10 Ft. Ganja cover10 Ft. Ganja Plant – “10 Deadly Shots Vol. 1” [Reach Out International Records, 2010]

I don’t like the term “old school.” I’ve heard it used to describe things the person regards as no longer relevant and I find it stigmatizing as a result, regardless of intent. So while many may be inclined to describe the music of 10 Ft. Ganja Plant in such a manner, I ain’t gonna. Luckily, alternatives like “classic-sounding” and “golden age” abound. But I’m getting ahead of myself. Before describing the music, a few words about 10 Ft. Ganja Plant are in order. And when I say few, I mean few, since this band with the dreamy botanical moniker remains mysterious, at least if you were looking to do a background check on them. Though they’re generally known (or at least rumored) to be a spinoff of John Brown’s Body, their personnel and studio locations have never been credited on any of the half dozen albums they’ve done for the ROIR label. As to their intent, however, there is no mystery. 10 Ft. Ganja Plant is out to make reggae in a style entirely unencumbered by contemporary trends or expectations.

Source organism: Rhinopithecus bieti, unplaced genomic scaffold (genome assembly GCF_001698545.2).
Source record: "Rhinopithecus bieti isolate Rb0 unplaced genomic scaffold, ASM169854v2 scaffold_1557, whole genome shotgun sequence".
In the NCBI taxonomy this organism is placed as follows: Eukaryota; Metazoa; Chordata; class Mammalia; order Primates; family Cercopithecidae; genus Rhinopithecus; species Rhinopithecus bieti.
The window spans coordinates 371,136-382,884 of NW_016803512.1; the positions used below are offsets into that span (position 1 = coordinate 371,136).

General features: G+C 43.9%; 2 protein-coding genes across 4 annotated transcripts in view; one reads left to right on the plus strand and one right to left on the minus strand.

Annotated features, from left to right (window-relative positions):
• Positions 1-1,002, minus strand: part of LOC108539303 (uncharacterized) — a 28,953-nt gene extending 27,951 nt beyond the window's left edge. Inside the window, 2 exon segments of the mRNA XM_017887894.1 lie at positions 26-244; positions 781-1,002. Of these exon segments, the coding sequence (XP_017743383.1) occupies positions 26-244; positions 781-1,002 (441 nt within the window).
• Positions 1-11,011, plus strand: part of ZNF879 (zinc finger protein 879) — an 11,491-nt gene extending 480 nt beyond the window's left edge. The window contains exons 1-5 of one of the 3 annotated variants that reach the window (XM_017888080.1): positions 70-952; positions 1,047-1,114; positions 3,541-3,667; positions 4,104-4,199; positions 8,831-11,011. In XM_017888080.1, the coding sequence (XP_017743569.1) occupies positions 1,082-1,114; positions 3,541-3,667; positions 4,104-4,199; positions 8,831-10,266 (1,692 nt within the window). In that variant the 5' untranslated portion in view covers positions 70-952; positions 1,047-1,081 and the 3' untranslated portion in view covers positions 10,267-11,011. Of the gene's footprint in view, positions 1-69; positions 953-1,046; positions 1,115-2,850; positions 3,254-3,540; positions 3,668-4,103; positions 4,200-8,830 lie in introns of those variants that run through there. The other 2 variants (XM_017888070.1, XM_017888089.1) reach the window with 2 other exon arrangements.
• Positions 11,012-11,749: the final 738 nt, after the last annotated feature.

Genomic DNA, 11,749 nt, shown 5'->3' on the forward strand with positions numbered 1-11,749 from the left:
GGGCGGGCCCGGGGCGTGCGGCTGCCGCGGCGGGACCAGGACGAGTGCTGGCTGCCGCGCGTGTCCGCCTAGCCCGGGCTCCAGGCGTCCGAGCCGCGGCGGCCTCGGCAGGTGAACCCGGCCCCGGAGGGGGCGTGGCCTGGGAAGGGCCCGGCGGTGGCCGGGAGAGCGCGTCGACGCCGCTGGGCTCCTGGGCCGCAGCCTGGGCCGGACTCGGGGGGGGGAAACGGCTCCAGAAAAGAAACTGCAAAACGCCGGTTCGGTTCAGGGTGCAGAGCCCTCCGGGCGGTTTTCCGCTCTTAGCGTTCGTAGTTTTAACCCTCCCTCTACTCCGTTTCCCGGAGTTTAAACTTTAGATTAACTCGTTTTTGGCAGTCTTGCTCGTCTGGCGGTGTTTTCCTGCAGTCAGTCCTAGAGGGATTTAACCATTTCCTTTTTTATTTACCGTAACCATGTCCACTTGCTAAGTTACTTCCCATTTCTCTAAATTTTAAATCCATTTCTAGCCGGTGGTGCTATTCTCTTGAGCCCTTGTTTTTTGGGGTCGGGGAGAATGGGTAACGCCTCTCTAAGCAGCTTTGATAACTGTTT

10 Deadly Shots Vol. 1 was recorded mostly live on 8 tracks (bass, drums, riddim guitar, lead guitar, piano, organ, tenor sax, percussion) and like some instrumental/dub reggae albums of the past, it’s got a theme. That theme has to do with a certain criminal element, given titles like “Bonny (sic) and Clyde,” “Dillinger,” “Machine Gun” and “Billy The Kid.” The music throughout is expertly laid pure roots and thus excellent. It’s the first 10 Ft. Ganja Plant disc to be completely without vocals and at just a hair over 34 minutes (brevity being another nod to reggae albums of bygone days) it’s the least dubwise-extended release I’ve heard from them. Neither point will diminish your enjoyment, though. Once the first militant drum intro puts the reggae into forward motion, your mind will settle into (paradoxically peaceful) thoughts of how many spliffs you could build from an actual 10 Ft. Ganja Plant and ponder why more bands don’t make reggae as good as this.